This labeling situation has produced very complex legal issues. Broadly speaking, (I’m not a lawyer so this is my layman’s view), there was a contradiction between federal and state law. State law basically says that the manufacturer is responsible for the contents of its label (whether generic or branded) and the label should be complete and have all the appropriate safety and warning information. However, the federal law prevents the generic manufacturer from changing the label to be complete and have the appropriate safety and warning information without going through the complex submission to FDA.
So the question was whether the federal law or the state law applied. Lawsuits filed by patients harmed by drugs claimed that the state law applied and generic companies were guilty of “failure to warn” in their labeling. This went to the US Supreme Court and after two major cases (see the above URL for a more detailed review), the upshot is that “an individual can bring a product liability action for failure to warn against an NDA holder [the branded manufacturer], but generally not an ANDA holder [the generic manufacturer], and thus access to the courts is dependent on whether an individual is dispensed a brand name or generic drug.”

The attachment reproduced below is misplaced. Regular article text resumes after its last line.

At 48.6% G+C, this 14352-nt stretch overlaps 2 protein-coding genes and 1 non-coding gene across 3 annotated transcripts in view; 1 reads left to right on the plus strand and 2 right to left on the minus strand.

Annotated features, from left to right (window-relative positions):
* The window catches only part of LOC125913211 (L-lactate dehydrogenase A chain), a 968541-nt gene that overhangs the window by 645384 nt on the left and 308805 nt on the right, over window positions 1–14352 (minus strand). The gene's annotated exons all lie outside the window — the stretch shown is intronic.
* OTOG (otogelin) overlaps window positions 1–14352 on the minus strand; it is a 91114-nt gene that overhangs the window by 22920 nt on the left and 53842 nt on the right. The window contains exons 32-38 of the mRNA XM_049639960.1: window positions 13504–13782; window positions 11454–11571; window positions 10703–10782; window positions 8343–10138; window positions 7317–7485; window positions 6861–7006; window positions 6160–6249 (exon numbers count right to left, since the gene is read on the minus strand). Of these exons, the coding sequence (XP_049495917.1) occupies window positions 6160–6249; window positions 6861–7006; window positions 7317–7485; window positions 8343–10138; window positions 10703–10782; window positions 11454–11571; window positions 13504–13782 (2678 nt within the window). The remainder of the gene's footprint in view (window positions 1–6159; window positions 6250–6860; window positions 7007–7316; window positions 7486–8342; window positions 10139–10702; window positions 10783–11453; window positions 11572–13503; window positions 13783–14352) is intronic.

The FDA then coyly states that this decision “alters the incentives for generic drug manufacturers to comply with current requirements to conduct robust postmarketing surveillance, evaluation, and reporting, and to ensure that the labeling for their drugs is accurate and up-to-date.” This is a gentle way of saying that there is little incentive for generic houses to do robust drug safety and PV.
There has been a lively discussion (and some heavy lobbying) about this and now the FDA is proposing these regulation changes to ensure that generic drug companies “actively participate with FDA in ensuring the timeliness, accuracy, and completeness of drug safety labeling in accordance with current regulatory requirements.” That is, generic houses now have to do serious drug safety, PV, signaling and actively (proactively) ensure that their labels are correct and up to date in regard to safety. This will create “parity between NDA holders and ANDA holders” regarding “safety related labeling changes based on new information.”
The Proposed New Regulation
The proposed new regulation has several components:
- Equality for NDA and ANDA holders on “Changes Being Effected”
The obligation to keep labeling accurate and up to date now covers NDA and ANDA holders.